It's usually always a good thing to receive a newer laptop, as usually that means shiny new hardware, better performances and also better battery life. I was really pleased with previous Lenovo Thinkpad t460s and so the normal choice was its successor, also because default model following company standard, and so the t490s

When I received the laptop, I was a little bit surprized (had no real time to review/analyze in advance) by some choices :

  • No SD card reader anymore (useful when having to "dd" some image for armhfp tests)
  • Old docking style is gone and you have to connect through usb-c/thunderbolt
  • Embedded gigabit ethernet in the t490s (Intel Corporation Ethernet Connection (6) I219-LM (rev 30)) isn't used at all when docked, but going through usb-net device

Installing CentOS Stream (so running kernel 4.18.0-147.6.el8.x86_64 when writing this post) was a breeze, after I turned on SecureBoot (useful also because you can also use fwupd to get LVFS firmware updates automagically as I did for my t460s)

But quickly I realized a huge difference between my previous t460s and the new t490s : heat/temperature and so fan usage. To a point where it was …

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Renew/Extend Puppet CA/puppetmasterd certs

Puppet CA/puppetmasterd cert renewal

While we're still converting our puppet controlled infra to Ansible, we still have some nodes "controlled" by puppet, as converting some roles isn't something that can be done in just one or two days. Add to that other items in your backlog that all have priority set to #1 and then time is flying, until you realize this for your existing legacy puppet environment (assuming false FQDN here, but you'll get the idea):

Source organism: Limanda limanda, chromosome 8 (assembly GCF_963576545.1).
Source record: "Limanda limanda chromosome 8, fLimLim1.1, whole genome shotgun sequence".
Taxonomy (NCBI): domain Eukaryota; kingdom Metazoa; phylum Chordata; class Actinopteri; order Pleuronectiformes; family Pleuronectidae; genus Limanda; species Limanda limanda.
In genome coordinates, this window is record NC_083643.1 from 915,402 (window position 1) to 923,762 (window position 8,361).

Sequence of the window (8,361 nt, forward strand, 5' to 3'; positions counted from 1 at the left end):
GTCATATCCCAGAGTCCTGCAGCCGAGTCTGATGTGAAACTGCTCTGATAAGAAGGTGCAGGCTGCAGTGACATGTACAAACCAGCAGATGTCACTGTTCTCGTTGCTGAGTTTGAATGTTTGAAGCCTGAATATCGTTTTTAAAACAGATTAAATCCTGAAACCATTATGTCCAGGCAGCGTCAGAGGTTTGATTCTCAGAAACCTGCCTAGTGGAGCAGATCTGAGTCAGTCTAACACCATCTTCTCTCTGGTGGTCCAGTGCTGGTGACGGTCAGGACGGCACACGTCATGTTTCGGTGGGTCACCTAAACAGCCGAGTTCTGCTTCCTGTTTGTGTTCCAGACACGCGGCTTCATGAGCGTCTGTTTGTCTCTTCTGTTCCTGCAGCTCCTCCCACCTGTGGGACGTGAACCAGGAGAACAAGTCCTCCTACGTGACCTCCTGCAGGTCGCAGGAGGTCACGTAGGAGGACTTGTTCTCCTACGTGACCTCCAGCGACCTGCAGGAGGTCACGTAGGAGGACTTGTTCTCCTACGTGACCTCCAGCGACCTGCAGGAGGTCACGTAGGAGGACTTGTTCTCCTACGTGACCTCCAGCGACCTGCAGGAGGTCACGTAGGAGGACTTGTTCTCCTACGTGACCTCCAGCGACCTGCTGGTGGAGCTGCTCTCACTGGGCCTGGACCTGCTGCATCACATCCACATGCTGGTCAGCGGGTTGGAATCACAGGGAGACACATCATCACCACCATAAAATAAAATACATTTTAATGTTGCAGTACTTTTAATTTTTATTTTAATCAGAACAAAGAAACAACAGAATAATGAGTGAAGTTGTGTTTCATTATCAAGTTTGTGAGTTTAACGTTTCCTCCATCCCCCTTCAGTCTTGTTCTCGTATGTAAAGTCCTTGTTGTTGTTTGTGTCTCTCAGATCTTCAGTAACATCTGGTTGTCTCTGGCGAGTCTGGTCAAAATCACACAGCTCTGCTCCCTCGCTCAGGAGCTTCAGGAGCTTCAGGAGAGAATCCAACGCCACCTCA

Warning: Certificate 'Puppet CA:' will expire on 2019-05-06T12:12:56UTC
Warning: Certificate '' will expire on 2019-05-06T12:12:56UTC

So, as long as your PKI setup for puppet is still valid, you can act in advance, resign/extend CA and puppetmasterd and distribute newer CA certs to agents, and go forward with other items in your backlog, while still converting from puppet to Ansible (at least for us)


Before anything else, (in case you don't backup this, but you should), let's take a backup on the Puppet CA (in our case, it's a Foreman driven puppetmasterd, so foreman host is where all this will happen, YMMV)

tar …
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Implementing Zabbix custom LLD rules with Ansible

While I have to admit that I'm using Zabbix since the 1.8.x era, I also have to admit that I'm not an expert, and that one can learn new things every day. I recently had to implement a new template for a custom service, that is multi-instances aware, and so can be started multiple times with various configurations, and so with its own set of settings, like tcp port on which to listen, etc .. , but also the number of instances running as it can be different from one node to the next one.